State Laws and Legislation

West Virginia Custody and Visitation Law

Courts typically will not consider a parent’s sexual orientation in custody and visitation determinations unless it is shown to adversely affect or harm the children.

Custody and Visitation for Gay, Lesbian and Bisexual Parents
West Virginia law states: “The primary objective of this article is to serve the child’s best interests, by facilitating: (1) Stability of the child; (2) Parental planning and agreement about the child’s custodial arrangements and upbringing; (3) Continuity of existing parent-child attachments; (4) Meaningful contact between a child and each parent; (5) Caretaking relationships by adults who love the child, know how to provide for the child’s needs and who place a high priority on doing so; (6) Security from exposure to physical or emotional harm; and (7) Expeditious, predictable decision-making and avoidance of prolonged uncertainty respecting arrangements for the child’s care and control.

“A secondary objective … is to achieve fairness between the parents. …
“A court shall modify a parenting plan order if it finds, on the basis of facts that were not known or have arisen since the entry of the prior order and were not anticipated therein, that a substantial change has occurred in the circumstances of the child or of one or both parents and a modification is necessary to serve the best interests of the child. …

“Unless the parents have agreed otherwise, the following circumstances do not justify a significant modification of a parenting plan except where harm to the child is shown: (1) Circumstances resulting in an involuntary loss of income, by loss of employment or otherwise, affecting the parent’s economic status; (2) A parent’s remarriage or cohabitation; and (3) Choice of reasonable caretaking arrangements for the child by a legal parent, including the child’s placement in day care.”

In two cases, 1987’s M.S.P. v. P.E.P. and 1985’s Rowsey v. Rowsey, parents’ custody and visitation rights had been restricted because of their relationships with people reputed to be gay. The state Supreme Court ruled that to justify a change in child custody, there must be a substantial change in circumstances and the change must materially promote the welfare of the child. The court found in both cases that the fact that a custodial parent maintained a relationship with a known gay, lesbian or bisexual person did not amount to a “substantial change” to justify a change in custody.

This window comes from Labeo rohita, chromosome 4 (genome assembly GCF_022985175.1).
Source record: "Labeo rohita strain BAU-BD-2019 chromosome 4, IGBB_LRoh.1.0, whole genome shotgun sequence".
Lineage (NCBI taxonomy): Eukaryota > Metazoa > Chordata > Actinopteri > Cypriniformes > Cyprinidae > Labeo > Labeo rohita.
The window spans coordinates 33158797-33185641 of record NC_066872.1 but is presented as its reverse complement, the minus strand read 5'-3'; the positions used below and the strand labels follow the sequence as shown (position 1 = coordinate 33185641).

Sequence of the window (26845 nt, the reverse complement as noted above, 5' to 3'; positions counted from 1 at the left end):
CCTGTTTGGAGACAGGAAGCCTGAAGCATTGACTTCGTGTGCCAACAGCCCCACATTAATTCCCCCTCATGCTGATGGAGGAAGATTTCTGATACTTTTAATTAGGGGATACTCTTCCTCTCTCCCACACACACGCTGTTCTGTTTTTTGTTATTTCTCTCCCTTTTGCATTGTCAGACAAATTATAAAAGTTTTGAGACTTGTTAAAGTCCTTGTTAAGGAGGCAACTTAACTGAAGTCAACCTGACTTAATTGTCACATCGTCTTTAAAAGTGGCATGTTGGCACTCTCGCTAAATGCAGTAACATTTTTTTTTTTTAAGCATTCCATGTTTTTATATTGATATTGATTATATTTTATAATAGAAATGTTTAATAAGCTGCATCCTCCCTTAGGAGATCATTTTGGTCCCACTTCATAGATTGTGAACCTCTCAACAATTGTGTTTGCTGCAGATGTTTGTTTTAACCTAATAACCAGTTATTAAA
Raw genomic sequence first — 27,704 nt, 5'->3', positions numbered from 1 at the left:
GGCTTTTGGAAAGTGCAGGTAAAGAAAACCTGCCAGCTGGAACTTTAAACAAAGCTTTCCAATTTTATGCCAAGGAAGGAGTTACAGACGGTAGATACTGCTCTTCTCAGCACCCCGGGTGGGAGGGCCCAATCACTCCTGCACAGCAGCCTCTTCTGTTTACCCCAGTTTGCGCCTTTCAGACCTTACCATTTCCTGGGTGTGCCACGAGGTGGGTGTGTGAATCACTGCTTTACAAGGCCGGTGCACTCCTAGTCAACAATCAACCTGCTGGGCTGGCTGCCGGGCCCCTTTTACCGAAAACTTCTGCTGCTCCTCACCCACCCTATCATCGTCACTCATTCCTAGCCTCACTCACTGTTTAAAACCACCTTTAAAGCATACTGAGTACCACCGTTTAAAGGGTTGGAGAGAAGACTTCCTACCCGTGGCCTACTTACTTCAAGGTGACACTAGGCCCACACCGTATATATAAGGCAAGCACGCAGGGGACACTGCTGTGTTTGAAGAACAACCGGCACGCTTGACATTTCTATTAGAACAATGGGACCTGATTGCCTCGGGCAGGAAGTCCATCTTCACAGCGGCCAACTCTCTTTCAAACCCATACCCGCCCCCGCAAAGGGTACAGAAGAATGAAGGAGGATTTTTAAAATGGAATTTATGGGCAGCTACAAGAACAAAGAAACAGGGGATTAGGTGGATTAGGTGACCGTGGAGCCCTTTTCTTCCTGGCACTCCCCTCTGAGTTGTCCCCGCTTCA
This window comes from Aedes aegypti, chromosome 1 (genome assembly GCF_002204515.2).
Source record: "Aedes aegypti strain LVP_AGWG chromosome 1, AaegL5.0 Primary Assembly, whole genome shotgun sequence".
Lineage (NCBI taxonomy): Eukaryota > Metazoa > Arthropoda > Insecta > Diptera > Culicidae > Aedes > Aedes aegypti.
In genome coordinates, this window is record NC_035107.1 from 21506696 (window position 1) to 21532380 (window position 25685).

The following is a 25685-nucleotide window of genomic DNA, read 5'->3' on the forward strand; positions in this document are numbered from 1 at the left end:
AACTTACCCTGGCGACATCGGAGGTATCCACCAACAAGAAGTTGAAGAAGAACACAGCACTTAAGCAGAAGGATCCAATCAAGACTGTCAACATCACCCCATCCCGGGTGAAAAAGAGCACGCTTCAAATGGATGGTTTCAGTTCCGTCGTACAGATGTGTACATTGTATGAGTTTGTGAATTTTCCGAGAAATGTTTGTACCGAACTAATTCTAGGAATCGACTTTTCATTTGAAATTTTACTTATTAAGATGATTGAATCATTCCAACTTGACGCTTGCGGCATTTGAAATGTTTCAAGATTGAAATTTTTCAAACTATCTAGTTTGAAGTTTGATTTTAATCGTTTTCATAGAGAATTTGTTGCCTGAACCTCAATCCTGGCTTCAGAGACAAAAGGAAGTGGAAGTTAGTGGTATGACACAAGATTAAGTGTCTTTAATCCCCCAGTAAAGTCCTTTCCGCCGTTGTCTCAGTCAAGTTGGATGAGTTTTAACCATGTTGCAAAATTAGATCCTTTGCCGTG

Custody and Visitation for Same-Sex Co-Parents

Courts will allow a former same-sex partner with no legal or biological relationship to the child to petition for custody and visitation.
In a 2005 case, the West Virginia Supreme Court held that the surviving lesbian partner of a deceased woman qualified as a “psychological parent” and as such had the right to participate in custodial proceedings regarding the child. The state Supreme Court agreed with the family court finding that the best interests of the child would be served by awarding Tina B. custody of the child.

Citations: W. VA. CODE § 48-9-102; W. VA. CODE § 48-9-401; M.S.P. v. P.E.P., 358 S.E. 2d 442 (W. Va.1987); Rowsey v. Rowsey, 174 W. Va. 692 (W. Va. 1985); Clifford K. and Tina B., 619 S.E.2d 138 (W.Va. 2005).

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Updated: Fri, January 06, 2006 - 12:00:54